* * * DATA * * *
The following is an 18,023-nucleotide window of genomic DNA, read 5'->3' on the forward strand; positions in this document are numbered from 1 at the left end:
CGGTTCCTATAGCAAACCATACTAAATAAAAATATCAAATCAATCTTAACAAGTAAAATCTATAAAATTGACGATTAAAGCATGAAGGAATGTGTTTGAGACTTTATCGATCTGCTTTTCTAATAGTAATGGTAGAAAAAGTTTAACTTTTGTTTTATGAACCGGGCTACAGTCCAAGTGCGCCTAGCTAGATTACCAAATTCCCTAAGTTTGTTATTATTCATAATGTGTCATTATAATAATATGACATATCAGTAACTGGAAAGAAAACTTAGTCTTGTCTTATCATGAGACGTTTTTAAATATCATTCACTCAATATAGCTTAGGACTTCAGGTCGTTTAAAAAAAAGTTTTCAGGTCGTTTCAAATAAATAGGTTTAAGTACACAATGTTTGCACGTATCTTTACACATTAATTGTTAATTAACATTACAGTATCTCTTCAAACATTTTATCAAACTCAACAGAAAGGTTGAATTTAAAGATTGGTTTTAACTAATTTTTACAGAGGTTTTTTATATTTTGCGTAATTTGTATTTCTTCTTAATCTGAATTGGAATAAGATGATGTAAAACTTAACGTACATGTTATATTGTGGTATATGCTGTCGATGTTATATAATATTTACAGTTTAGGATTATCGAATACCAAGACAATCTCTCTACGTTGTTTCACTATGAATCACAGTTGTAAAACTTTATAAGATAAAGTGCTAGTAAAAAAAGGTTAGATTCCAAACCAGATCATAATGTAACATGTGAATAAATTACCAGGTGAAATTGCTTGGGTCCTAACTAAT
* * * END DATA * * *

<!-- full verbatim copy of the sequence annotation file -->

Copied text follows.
The following is an 18,023-nucleotide window of genomic DNA, read 5'->3' on the forward strand; positions in this document are numbered from 1 at the left end:
CGGTTCCTATAGCAAACCATACTAAATAAAAATATCAAATCAATCTTAACAAGTAAAATCTATAAAATTGACGATTAAAGCATGAAGGAATGTGTTTGAGACTTTATCGATCTGCTTTTCTAATAGTAATGGTAGAAAAAGTTTAACTTTTGTTTTATGAACCGGGCTACAGTCCAAGTGCGCCTAGCTAGATTACCAAATTCCCTAAGTTTGTTATTATTCATAATGTGTCATTATAATAATATGACATATCAGTAACTGGAAAGAAAACTTAGTCTTGTCTTATCATGAGACGTTTTTAAATATCATTCACTCAATATAGCTTAGGACTTCAGGTCGTTTAAAAAAAAGTTTTCAGGTCGTTTCAAATAAATAGGTTTAAGTACACAATGTTTGCACGTATCTTTACACATTAATTGTTAATTAACATTACAGTATCTCTTCAAACATTTTATCAAACTCAACAGAAAGGTTGAATTTAAAGATTGGTTTTAACTAATTTTTACAGAGGTTTTTTATATTTTGCGTAATTTGTATTTCTTCTTAATCTGAATTGGAATAAGATGATGTAAAACTTAACGTACATGTTATATTGTGGTATATGCTGTCGATGTTATATAATATTTACAGTTTAGGATTATCGAATACCAAGACAATCTCTCTACGTTGTTTCACTATGAATCACAGTTGTAAAACTTTATAAGATAAAGTGCTAGTAAAAAAAGGTTAGATTCCAAACCAGATCATAATGTAACATGTGAATAAATTACCAGGTGAAATTGCTTGGGTCCTAACTAAT